Lefkovitz discusses bombings



The first time Israeli journalist Etgar Lefkovitz met Yale students Zvika Krieger ’06 and Adina Lopatin ’05, they were in a Jerusalem cafe only a block away from the site of the city’s latest suicide bombing. But their most recent meeting took place in a slightly more peaceful setting — the Silliman College Master’s House.

“To hear a siren and have it just be a fire truck and not an ambulance rushing off to a bombing, it was nice,” Lefkovitz said.

Lefkovitz, a reporter for the Jerusalem Post, spoke about his experiences covering suicide bombings in Jerusalem at a Silliman Master’s Tea Monday afternoon. Sponsored by Silliman and the Yale Friends of Israel, or YFI, Lefkovitz’s talk drew approximately 50 students and touched on various topics, ranging from Middle Eastern politics to his career in journalism.

The talk was just one stop on a 10-day tour of American colleges, including Brown, Harvard and Boston universities.

Lefkovitz began the tea by describing in detail how he covers suicide bombings in Jerusalem. When such an attack occurs, he said he is paged by the chief of police and arrives at the scene within five to 10 minutes. After surveying the attack, Lefkovitz said he always makes a point of going to the hospital to interview some of the victims.

“Besides being physically worrying, it gets emotionally draining,” Lefkovitz said.

He then moved on to discuss issues facing Jerusalem and, more generally, Israel.

“There are a lot of issues that get lost in this jungle of violence that has engulfed our nation in the last few months,” Lefkovitz said.

He also talked extensively about the security fence currently being built to separate the West Bank from Israel. He said the erection of a fence has been a deterrent to terrorism and that Israel will probably continue building the fence.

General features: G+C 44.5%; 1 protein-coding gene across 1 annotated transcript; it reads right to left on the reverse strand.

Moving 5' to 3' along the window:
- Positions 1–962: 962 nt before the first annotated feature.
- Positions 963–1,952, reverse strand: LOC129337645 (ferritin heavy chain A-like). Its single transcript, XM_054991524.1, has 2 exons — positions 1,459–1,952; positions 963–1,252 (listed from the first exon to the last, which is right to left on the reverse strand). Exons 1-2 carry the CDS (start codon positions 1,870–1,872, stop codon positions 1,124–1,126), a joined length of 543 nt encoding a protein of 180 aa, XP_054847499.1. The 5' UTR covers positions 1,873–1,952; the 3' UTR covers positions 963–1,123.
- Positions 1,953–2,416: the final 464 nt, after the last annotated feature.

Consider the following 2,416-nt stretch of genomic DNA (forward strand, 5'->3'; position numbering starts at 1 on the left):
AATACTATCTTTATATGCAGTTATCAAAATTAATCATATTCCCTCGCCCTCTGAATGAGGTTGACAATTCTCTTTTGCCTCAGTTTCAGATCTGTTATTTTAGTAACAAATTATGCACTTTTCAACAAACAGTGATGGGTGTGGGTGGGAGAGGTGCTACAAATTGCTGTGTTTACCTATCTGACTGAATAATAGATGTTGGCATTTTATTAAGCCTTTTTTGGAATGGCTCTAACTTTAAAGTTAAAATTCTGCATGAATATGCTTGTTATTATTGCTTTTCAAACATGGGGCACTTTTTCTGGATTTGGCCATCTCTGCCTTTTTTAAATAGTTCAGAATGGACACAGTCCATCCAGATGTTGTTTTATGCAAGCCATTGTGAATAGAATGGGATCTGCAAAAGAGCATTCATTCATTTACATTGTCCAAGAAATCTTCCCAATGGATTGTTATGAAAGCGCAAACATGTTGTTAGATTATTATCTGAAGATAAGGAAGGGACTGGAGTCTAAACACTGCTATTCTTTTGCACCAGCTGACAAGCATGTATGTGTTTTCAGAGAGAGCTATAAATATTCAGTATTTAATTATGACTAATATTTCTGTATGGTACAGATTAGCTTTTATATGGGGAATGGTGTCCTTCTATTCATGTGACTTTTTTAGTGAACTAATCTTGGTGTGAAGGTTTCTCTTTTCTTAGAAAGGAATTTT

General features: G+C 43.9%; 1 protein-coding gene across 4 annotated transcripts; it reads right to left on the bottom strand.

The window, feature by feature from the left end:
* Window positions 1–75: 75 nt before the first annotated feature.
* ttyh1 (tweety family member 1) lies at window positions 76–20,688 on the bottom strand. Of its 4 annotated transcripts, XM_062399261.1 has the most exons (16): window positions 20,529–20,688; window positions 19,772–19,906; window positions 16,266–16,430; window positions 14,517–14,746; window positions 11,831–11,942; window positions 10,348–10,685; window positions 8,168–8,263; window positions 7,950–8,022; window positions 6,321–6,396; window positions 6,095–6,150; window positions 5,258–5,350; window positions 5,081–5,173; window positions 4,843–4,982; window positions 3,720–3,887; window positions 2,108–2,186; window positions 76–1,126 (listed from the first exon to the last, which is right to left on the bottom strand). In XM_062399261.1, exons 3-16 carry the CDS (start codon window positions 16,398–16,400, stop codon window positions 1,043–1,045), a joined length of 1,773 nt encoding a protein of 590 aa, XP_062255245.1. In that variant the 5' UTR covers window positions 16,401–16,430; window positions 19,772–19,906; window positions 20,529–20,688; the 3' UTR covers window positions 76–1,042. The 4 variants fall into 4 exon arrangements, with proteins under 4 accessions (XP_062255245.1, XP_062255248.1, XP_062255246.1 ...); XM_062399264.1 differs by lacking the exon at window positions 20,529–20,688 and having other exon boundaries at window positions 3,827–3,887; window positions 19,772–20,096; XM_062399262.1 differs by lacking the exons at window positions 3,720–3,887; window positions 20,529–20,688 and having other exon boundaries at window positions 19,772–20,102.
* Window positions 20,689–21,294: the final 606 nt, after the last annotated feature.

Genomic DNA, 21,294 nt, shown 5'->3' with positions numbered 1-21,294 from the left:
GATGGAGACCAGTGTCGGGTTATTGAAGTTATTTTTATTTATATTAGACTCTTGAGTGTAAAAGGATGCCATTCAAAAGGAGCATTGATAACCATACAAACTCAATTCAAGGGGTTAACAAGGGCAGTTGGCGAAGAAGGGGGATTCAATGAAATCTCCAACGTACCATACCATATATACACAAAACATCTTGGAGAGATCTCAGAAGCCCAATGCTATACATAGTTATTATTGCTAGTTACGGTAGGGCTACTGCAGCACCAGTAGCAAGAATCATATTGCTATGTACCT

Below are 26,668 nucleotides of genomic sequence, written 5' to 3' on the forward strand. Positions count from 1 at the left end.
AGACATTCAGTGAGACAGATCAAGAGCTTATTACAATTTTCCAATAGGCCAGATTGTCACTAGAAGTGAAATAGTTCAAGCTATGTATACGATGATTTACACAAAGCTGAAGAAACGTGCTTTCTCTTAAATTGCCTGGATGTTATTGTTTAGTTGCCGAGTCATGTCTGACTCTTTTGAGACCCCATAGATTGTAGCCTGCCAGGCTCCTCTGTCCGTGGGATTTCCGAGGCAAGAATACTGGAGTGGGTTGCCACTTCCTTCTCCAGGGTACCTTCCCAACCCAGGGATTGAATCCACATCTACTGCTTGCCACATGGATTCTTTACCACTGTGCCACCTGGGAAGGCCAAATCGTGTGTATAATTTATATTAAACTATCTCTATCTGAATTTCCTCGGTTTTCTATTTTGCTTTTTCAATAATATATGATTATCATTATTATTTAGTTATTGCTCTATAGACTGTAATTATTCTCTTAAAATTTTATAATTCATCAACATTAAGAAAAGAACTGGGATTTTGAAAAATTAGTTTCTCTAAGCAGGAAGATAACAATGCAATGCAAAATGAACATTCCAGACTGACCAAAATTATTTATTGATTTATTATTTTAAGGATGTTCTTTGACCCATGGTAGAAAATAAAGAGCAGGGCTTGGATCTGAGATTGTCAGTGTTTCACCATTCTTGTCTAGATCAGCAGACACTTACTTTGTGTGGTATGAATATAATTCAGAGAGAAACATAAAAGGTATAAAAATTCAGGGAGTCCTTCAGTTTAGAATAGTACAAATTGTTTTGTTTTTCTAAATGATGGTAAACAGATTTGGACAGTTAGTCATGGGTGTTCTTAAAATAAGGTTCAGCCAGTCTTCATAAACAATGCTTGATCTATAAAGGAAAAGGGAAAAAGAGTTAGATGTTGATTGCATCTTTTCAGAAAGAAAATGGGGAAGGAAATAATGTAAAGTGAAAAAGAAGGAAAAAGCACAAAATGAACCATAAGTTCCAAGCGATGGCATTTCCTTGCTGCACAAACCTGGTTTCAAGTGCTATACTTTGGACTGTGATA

This prompted a question from Gabrielle Goodfellow ’04, a member of Students for Justice in Palestine, about buildings being razed recently in Rafah, a town near Egypt in the Gaza Strip. When this led to visible controversy at the tea, Silliman College Master Judith Krauss diffused the situation.

“This is not a debate; this is a tea,” Krauss said.

In addition, Lefkovitz answered questions about secular-orthodox relations and the social climate in Jerusalem.

Responding to a question about what Israel should do about Yasser Arafat, Lefkovitz said Israel has four options: continuing the status quo, exiling him, assassinating him, or placing him under stricter confinement. He said Israel’s most appealing option is currently the last one.

Some students who attended the tea said they were pleased by the talk’s informative content.

“I think that what made the tea so great was his ability to discuss hot topics and big issues but still inform Yale students about the smaller domestic issues we don’t hear so much about,” said Krieger, a YFI vice president.

Other students pointed out the biased nature of Lefkovitz’s discussion but said they still enjoyed the tea.

“There’s obviously very different perspectives on the conflict and the wall and the apartheid going on,” Goodfellow said.

Krieger said Yale Friends of Israel made a point to send the announcement of the talk to a diverse group of lists, and that only about 15 of the students in the audience were active members of YFI.

“We don’t hide our events from people who will ask controversial questions,” Krieger said. “The purpose of these events is to educate.”

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